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Off With The Show 

When film-to-TV adaptations don't work

So last year's sleeper hit My Big Fat Greek Wedding made a fortune and was adored all over the country. If you think that's a successful enough formula to guarantee an instant ratings bonanza when it's transformed into a TV sitcom, think again.

My Big Fat Greek Life, the boob tube's Wedding spin-off, was a ratings disaster that was quickly cancelled after a handful of episodes. Still, its resounding failure won't stop network executives from combing the weekly box office charts to find the next hit flick that could be turned into a weekly series. And to be fair, the gamble often yields huge dividends: M*A*S*H, anyone?

Still, the number of film-to-TV take-offs that didn't work is a substantial one. Here, then, are 10 shows, all based on hit films, that folded so quickly, you probably didn't even realize they had ever existed in the first place.

Adam's Rib (1973). The 1949 Spencer Tracy-Katharine Hepburn classic was briefly turned into a TV sit-com, with Ken Howard (The White Shadow) and Blythe Danner (Gwyneth Paltrow's accomplished actress mom) as the husband-and-wife attorneys. The series lasted less than four months.

Anna and the King (1972). The role of the King of Siam in The King and I was such a boon to Yul Brynner's career (including an Oscar victory for the 1956 film version) that it's no wonder he played it several times over the years: on stage, in film and on television. For this prime-time takeoff, Samantha Eggar was cast as Anna, but it was all hardly worth the effort, as the show lasted a scant four months.

The Bad News Bears (1979). After milking the theatrical franchise for all it was worth through one entertaining original and two lackluster sequels, producers brought the Little League team to television for a CBS series with Jack Warden cast as the cantankerous coach and a young Corey Feldman appearing as one of his charges. This lasted eight months during the 1979 season, then was brought back for a couple of summer months in 1980 before finally being put out of its misery.

Barefoot In the Park (1970). Three years after the successful Robert Redford-Jane Fonda film hit theaters, ABC attempted to turn the Neil Simon project into an all-black TV show. Scoey Mitchlll and Tracy Reed portrayed the newlyweds, with Nipsey Russell cast in a supporting role; it ran four months.

Casablanca (1955 & 1983). Yes, you're reading this right. Not only was the immortal Bogie-Bergman flick made into a short-lived television series in the 50s, it was also resurrected a second time in the 80s. The "55 model starred B-movie regular Charles McGraw in the Bogart role; it was shown intermittently over the course of eight months (incidentally, the premiere episode will be included on the upcoming deluxe DVD for the film). The 1983 take featured an eclectic cast -- David Soul (as Rick), Hector Elizondo, Scatman Crothers and then-unknown Ray Liotta -- but it stayed afloat for barely a month.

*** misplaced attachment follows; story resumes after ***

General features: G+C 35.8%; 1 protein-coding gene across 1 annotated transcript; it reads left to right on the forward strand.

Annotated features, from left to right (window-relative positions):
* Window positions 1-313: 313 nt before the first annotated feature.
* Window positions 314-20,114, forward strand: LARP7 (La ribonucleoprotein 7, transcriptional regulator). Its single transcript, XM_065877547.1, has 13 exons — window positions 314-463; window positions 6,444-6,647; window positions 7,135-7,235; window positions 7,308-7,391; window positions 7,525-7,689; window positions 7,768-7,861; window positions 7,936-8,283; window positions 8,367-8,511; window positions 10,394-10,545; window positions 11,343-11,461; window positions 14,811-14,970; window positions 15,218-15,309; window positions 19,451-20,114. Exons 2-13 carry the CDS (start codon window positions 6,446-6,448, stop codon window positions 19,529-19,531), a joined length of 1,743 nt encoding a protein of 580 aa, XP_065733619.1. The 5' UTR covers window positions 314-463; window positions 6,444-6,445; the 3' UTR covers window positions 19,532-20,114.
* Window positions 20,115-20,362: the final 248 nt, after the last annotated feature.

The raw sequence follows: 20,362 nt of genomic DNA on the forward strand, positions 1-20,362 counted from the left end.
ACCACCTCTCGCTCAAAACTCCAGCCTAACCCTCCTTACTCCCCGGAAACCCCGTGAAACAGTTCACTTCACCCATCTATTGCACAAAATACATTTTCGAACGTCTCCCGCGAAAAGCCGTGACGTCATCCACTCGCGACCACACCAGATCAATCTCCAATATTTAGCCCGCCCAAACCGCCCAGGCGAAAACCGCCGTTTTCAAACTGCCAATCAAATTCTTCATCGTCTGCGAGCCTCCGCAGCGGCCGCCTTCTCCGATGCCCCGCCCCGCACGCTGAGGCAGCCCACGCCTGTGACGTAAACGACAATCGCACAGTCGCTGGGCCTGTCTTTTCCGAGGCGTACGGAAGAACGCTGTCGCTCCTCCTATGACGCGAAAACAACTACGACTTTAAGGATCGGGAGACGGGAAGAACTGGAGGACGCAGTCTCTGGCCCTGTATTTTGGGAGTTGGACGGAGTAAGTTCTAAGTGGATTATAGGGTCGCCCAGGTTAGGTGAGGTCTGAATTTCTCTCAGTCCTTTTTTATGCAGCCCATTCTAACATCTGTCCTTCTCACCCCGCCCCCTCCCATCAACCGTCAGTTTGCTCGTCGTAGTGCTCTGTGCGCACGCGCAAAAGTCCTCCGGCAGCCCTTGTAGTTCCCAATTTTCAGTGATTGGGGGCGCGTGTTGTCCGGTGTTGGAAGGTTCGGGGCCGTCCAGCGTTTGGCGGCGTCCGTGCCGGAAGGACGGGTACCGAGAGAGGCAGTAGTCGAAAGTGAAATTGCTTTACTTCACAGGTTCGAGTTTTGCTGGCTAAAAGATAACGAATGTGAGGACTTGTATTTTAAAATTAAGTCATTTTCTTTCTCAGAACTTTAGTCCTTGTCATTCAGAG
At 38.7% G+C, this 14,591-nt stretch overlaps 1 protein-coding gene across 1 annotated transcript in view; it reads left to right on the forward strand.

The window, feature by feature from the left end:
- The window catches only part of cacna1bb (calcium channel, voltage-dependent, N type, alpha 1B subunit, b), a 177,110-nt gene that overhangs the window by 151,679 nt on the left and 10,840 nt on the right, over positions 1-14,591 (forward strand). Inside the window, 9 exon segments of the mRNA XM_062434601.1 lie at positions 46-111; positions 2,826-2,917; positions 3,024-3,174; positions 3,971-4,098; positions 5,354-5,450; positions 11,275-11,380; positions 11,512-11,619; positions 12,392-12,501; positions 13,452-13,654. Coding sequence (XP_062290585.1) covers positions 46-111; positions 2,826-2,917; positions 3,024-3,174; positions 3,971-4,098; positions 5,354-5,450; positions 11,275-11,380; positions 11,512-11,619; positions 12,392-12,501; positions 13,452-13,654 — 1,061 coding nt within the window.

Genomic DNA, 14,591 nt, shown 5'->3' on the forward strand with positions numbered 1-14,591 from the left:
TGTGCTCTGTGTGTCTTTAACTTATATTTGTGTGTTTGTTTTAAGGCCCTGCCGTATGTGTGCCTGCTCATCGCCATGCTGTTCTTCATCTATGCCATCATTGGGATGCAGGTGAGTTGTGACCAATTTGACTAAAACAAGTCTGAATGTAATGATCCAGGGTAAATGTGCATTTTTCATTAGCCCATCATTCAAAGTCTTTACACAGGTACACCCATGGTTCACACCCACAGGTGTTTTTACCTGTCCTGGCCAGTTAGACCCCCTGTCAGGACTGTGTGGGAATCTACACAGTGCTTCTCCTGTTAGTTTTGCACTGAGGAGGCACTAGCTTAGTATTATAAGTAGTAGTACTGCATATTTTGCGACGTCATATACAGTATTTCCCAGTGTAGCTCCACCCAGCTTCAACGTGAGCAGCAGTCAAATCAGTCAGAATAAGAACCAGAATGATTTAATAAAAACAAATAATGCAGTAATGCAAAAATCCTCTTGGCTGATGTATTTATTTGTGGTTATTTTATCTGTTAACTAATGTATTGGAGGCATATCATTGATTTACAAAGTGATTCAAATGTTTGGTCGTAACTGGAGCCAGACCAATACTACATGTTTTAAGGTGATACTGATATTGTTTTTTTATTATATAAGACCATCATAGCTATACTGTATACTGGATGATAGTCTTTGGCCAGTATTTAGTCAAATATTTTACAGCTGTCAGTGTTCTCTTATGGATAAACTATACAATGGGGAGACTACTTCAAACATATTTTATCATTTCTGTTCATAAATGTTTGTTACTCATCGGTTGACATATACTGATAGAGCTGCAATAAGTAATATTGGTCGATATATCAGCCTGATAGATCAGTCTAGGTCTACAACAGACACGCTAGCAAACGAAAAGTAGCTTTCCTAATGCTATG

Delta House (1979). The 1978 smash National Lampoon's Animal House hits the small screen, minus the R-rated hijinks. Four actors from the movie reprised their roles, with an unknown actress named Michelle Pfeiffer joining the cast as "The Bombshell." It lasted three months.

Mr. Smith Goes to Washington (1962). Frank Capra's 1939 movie is a genuine American classic, so somebody had the cojones to decide, decades later, that it could be retooled into an effective sit-com. TV's Davy Crockett, actor Fess Parker, had the unenviable job of walking in James Stewart's shoes, playing the aw-shucks senator who tries to inject honesty into the American political system. The show hung on for six months.

Paper Moon (1974). As a young girl traveling across the Midwest with her con artist dad, Tatum O'Neal won an Oscar for her work in the wildly popular movie version from 1973. Jodie Foster wasn't as successful (at least not yet); she took over Tatum's role for this spin-off that lasted four months.

Semi-Tough (1980). The successful 1977 football flick starring Burt Reynolds and Kris Kristofferson was later transformed into a TV sit-com, though with the two movie stars nowhere to be found, the show folded after a measly four episodes. Bruce McGill (D-Day in National Lampoon's Animal House) and a pre-Knight Rider/Baywatch David Hasselhoff starred in their place.

Shane (1966). Yes, even the 1953 Western classic starring Alan Ladd managed to make its way to TV Land. Instead of Ladd, we get David Carradine (before his Kung Fu days) as the gentle gunslinger who helps protect a farm family against unscrupulous cattle ranchers. It ran approximately four months.

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